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Berlin’s rigorously factual account portrays the scientific process in all its grittiness. Not only were the events that led to the Fairchild integrated circuit “murky” (Noyce was inspired by the work of one of his colleagues, Jean Hoerni), but after the fact, the engineers failed to realize what they had wrought. Some executives within Fairchild were opposed to investing in the commercial development of integrated circuits on the grounds that they were prohibitively expensive and threatened transistor sales.

But Fairchild didn’t quite give up. In 1961, it did launch a primitive integrated circuit dubbed the Micrologic, though the $100 price tag limited demand. Finally, in 1964, Noyce made a bold decision: to cut the price of the circuit below what it was costing Fairchild’s customers to buy and then solder the individual components themselves.

Once the chip became economical to purchase, sales took off. Fellow Fairchild founder Gordon Moore later said the decision to cut prices was as important as the invention itself. It established a pattern for Silicon Valley that still endures. As Moore put it, “Whenever there’s a problem, you lower the price.” By 1965, Noyce could see the future. He told a group of financial analysts to get ready for portable telephones, personal paging systems, and palm-sized televisions.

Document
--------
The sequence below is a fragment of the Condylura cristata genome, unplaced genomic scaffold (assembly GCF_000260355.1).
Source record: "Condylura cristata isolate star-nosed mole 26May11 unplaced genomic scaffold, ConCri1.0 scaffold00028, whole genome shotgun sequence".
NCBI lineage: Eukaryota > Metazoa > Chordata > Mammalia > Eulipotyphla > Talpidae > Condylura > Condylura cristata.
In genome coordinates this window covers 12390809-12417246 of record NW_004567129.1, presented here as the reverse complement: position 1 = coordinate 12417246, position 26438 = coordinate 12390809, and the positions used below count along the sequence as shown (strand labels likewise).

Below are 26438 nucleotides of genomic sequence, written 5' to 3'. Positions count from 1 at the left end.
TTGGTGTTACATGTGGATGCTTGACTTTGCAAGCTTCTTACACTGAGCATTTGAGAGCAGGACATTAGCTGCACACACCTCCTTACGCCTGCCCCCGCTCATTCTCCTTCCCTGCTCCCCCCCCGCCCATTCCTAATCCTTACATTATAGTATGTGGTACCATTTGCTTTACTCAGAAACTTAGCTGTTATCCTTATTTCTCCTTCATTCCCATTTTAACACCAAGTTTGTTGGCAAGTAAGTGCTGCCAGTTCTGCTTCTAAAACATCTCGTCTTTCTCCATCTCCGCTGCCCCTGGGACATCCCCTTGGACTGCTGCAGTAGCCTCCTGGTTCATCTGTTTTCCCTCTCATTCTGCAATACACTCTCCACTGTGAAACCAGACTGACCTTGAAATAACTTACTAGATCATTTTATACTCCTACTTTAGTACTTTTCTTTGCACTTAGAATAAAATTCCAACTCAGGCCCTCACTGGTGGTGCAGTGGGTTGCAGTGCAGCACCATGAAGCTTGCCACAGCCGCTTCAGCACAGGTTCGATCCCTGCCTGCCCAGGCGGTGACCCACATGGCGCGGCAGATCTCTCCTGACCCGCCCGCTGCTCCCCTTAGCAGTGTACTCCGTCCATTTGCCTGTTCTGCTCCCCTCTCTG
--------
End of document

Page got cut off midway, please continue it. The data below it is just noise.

In 1968, Noyce and Moore bolted from Fairchild and founded Intel. There, Noyce rather sadly became a front man and eventually a figurehead. Berlin does not spare us the depiction of Noyce’s shortcomings, including the details of his troubled first marriage. After Intel, he became a lobbyist for the semiconductor industry – not the finale one envisions for a legend, but in keeping with Noyce’s modest self-appraisal.

He was often asked when he would win the Nobel Prize. “They don’t give Nobel Prizes for engineering,” he would say with a smile. Noyce died in 1990. Had he lived, he undoubtedly would have shared the stage with Kilby, who in 2000 did indeed win a Nobel in physics for ushering in the age of computers.

Chip Maker

The Man behind the Microchip: Robert Noyce and the Invention of Silicon Valley
By Leslie Berlin
Oxford University Press 2005, $30.00

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